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YPFP DC: The Euro at a Crossroads - the Currency's Future and What It Means for Europe and the World
Thursday, October 18 | 6:30pm
4th Floor Conference Room
The 21st-Century, globalized economy means that Europe's financial crisis is affecting not only Europe but the rest of the world. The Euro's lingering problems are making countries in Europe take a long, hard look at the future of the continent. They will need to start answering some difficult questions: Can such a diverse landscape with various fiscal policies and economic priorities maintain a single currency system? How much more is needed to prop up Greece? After Spain and Portugal, who is next? How much longer will Germany hold on?
Please join YPFP as we invite Valerie Rouxel-Laxton and Amy Medearis from the Delegation of the European Union to the United States of America for a roundtable discussion on the Euro crisis and its implications for the European Union's future.
Amy Medearis is the Senior Economist of the Delegation of the European Union to the United States, a position she has held since 2003. In this capacity, she writes regular reports for European Union officials on US macroeconomic developments and on policy developments relating to monetary, fiscal, employment and social policies in the United States. She helps to represent the positions of the European Commission at the International Monetary Fund, and serves as an interlocutor on European matters for staff at the US Treasury Department and the Federal Reserve. Medearis also regularly informs experts and non-experts in the United States about developments in the EU and the European economy. She is actively engaged in the EU Delegation's public outreach programs, and is the creator of the Euro Challenge, an EU Delegation-run competition designed to teach American high school students about the European economy and the euro.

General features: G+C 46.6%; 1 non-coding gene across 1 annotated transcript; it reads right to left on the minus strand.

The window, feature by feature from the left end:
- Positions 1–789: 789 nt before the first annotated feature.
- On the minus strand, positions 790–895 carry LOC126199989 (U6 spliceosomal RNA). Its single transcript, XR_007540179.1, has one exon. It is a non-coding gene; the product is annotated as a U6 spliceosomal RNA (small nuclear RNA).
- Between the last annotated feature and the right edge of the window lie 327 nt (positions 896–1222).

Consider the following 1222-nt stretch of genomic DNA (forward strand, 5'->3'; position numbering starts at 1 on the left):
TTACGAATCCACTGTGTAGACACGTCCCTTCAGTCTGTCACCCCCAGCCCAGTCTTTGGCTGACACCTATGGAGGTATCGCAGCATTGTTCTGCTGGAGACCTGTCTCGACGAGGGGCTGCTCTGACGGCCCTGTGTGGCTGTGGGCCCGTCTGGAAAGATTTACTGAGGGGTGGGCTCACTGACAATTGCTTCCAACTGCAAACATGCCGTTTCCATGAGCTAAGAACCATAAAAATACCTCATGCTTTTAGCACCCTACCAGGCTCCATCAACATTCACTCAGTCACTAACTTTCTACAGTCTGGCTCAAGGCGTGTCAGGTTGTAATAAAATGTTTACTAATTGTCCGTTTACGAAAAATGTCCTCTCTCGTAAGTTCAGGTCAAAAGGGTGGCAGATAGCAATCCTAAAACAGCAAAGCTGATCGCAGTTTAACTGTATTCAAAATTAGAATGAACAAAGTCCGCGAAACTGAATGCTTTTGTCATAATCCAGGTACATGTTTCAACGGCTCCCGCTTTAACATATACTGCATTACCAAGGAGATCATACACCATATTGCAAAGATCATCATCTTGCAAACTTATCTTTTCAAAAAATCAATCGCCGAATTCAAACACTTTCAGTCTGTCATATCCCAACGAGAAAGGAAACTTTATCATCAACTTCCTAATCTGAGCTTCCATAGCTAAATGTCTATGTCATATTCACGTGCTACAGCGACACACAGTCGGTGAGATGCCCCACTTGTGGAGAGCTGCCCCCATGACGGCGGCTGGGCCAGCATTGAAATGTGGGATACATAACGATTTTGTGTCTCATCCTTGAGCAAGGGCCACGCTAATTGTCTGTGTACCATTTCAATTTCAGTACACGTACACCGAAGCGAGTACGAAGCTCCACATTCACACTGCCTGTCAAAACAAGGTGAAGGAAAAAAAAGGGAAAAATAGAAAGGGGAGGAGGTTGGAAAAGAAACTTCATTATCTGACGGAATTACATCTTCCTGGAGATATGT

Valerie Rouxel-Laxton is an Economist and heads the Economic and Financial Affairs at the Delegation of the European Union to the United States in Washington, DC. She is responsible for analyzing and reporting on macroeconomic developments in the US and European economies, and representing the European Union on economic matters in the US. Before coming to Washington, she worked for the European Commission's economic service in Brussels, specializing in international economic issues, forecasting, and European integration. In this capacity she has written and delivered presentations on a number of economic issues, including the current economic situation, global imbalances, and labour market developments. She holds a PhD in international economics from the Graduate Institute in Geneva, and a Master of Science degree in Political Science and International Relations from the Institut d'Etudes Politiques, Lyon.